Formulate user Maureen wants to know how she can save a little money on her hair care routine:
Hi Formulate! I'm seriously addicted to getting my hair blown out at the salon. They just always make it look so good! I can never get it to look that good at home. But my salon habit is starting to wear a hole in my pocket. I can't keep dropping this kind of cash! So how can I make my hair look as good as they make it look at the salon?
Thanks for your question, Maureen!
Before we get started, we'd like to note that the best thing for your hair is to let it dry naturally. We're hair health people, and we'd be doing you a disservice if we didn't point out that constant heat styling is really, really bad for your hair. So let it be known -- heat is not your hair's friend!
That being said, we know that air-drying only is not realistic for everyone. If you really must blow-dry your hair every day, you'll want to follow these ground rules. If your hair is curly, use a diffuser, which not only helps hold the curl but also diffuses the heat. Also, keep the blower at a low cool setting as much as possible, and hold it four to six inches from your head. And if you blow-dry all the time, at least take a break on the weekend. This is when you can condition your hair and give it special care.
Alright, now that all that's been said -- on to the ultimate blowout tutorial.
Not all hair dryers are not created equally. Weight matters -- a hairdryer that's light, not too heavy will do the job best, since you don't want to turn your blowout into a surprise workout. You'll already be blasting hot air at your head, so you won't want to do anything else that could get you sweaty while styling your hair. It also helps if your hair dryer is on the medium to small side, so you'll be able to maneuver it deftly while drying your hair. A cool button is also important -- you can touch up your look by pumping cool air back into the hair. A 1,200 to 1,500-watt dryer is powerful enough for most women: if your hair is thick or coarse, however, you may need 1,700 watts. It can also be super helpful to get a dryer with nozzle attachments. These bad boys can direct the heat when you want your hair extra straight and smooth.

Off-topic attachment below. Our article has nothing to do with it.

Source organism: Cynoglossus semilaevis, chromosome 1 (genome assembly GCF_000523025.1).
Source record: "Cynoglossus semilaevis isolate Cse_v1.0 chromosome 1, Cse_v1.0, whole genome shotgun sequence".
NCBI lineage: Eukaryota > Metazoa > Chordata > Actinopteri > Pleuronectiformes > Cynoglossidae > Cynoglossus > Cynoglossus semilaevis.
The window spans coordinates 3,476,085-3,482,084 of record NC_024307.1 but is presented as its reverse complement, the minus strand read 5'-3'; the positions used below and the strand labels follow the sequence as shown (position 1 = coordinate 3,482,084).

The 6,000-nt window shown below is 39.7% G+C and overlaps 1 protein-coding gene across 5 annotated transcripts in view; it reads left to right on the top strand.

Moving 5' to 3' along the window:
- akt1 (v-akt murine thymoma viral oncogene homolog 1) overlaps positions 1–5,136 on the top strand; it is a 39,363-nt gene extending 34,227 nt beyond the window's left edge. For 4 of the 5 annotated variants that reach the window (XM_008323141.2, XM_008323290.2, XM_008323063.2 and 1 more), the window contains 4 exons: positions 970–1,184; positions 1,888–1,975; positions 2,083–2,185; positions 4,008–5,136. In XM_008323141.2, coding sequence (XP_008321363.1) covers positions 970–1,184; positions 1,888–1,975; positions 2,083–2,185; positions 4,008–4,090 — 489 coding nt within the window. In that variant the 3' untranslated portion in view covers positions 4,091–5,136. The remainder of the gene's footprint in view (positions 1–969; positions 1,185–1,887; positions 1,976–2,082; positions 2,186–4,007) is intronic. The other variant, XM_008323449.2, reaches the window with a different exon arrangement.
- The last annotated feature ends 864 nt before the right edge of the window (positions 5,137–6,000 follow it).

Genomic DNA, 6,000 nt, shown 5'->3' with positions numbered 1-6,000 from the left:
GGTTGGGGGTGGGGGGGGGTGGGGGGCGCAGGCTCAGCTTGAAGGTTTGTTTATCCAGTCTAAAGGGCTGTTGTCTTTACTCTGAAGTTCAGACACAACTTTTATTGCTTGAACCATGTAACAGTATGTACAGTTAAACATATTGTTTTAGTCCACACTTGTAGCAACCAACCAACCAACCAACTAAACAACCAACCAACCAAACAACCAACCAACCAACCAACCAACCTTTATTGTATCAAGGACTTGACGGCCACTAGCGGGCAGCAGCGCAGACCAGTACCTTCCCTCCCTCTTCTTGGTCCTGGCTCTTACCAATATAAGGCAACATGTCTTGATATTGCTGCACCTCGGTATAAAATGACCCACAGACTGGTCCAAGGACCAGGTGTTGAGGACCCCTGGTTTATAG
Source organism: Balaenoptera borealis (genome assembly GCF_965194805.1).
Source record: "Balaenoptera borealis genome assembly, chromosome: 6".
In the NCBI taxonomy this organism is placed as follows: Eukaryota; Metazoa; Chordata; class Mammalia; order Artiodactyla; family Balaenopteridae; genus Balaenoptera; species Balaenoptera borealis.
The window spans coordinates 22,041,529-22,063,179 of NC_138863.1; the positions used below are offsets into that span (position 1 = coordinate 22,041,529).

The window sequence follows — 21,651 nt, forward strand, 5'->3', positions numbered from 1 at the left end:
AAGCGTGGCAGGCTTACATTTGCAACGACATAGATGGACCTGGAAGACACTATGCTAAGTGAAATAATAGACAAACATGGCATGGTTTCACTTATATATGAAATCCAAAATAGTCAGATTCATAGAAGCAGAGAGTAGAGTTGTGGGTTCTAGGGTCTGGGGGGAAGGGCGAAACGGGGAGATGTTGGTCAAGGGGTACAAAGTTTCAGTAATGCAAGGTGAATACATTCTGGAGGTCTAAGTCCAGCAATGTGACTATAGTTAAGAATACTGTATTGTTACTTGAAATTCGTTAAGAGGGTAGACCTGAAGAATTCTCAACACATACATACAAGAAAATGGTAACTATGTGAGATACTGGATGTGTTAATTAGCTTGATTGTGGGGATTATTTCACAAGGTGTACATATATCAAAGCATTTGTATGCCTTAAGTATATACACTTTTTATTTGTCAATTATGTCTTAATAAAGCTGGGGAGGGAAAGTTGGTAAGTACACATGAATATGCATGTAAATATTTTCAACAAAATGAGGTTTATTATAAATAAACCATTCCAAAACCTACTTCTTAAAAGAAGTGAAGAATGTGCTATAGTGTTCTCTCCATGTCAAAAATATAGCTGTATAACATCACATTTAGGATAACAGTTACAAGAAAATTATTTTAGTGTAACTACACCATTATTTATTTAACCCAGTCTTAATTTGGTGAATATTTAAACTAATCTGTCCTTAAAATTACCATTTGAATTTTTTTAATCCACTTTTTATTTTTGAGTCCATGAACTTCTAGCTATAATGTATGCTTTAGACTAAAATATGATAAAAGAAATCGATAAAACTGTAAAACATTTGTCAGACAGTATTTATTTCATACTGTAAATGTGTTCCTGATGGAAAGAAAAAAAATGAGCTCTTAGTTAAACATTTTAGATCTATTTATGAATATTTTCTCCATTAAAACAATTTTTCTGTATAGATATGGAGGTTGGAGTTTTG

You know in the movies when the hero comes out of the shower, drying his hair as hard as he can? That's exactly what you shouldn't be doing. Blot your hair with a fluffy absorbent towel to remove excess water. Never ever, ever rub your hair with a towel, as this can harm your cuticle.
There's a reason why stylists section their clients' hair when blow-drying. Doing so provides control over tension, heat and airflow. Divide your head into four quadrants and use large clips to hold each section in place as you blow-dry.
Before any heat is applied to your hair, apply your heat protectant spray. Spray it evenly across your tresses so that there are no places where your hair is left vulnerable to the heat.
Then, hang your head upside down as you blow dry from roots to ends. Don't blow into the hair, as this can damage the hair cuticle. We want the air to come from above the hair, so the cuticle isn't damaged.Always direct the blow-dryer down toward the floor: this smooths the hair and prevents frizz
Begin blow drying at the nape of the neck and work your way upward. Never take a section that's wider than your brush. Their depth should be about 1″ to 1 1/2″, depending on the density of your hair.
Dry the under layers first. To add height or volume to the top of your hair, lift the hair from the roots with your fingers (or use your round vent brush or paddle brush) and blow-dry at the roots. For wavy or curly hair, hold the diffuser into the hair (with your head straight up) and work your way around your head, from bottom to top (do not use a brush).
Hold the brush in your dominant hand (the hand you write with) and the blow dryer in the other one, keeping them about 1/2″ apart. Position the dryer parallel to the brush. Never put the nozzle directly on the brush, as it will burn the blower motor out, damage the brush's bristles and burn your hair.
85% is the magic number. Over drying can strip your hair of essential moisture, bounce and elasticity, and give you a ton of static. Only start styling and shaping your hair when it is 85% dry. You'll know that you've reached 85% when your hair is a smidge damp, not dripping.
If you want your hair to be extra straight, use the round brush at your roots. The rubber grips the hair and allows you to pull it taut. If you are able to get the first two inches from the roots straight, the rest of the hair will follow. And if you don't, watch for that mid-morning natural wave to bounce back.
When the under layers are dry, use your brush to shape the top layer. Put the bristles against your scalp, turn and lift back small sections of hair, and curl them under until dry. Finish styling with a shot of cold air, which "sets" the style and makes your hair shinier. Try and work methodically through the drying, heat the hair in the brush and when it's dry allow it to cool. Imagine the hair is like wax, when it's hot it'll do what you want, and when it's cold it stay where you left it, even if you don't necessarily want it there.
Wanna learn more about the ins and outs of haircare? Here's what you should read next:
5 tips for getting your natural curls back
Buh bye, flyaways!
Your how-to guide for dealing with curly hair in the humidity.
Everything you need to know about oil training your hair
Let's curl that hair!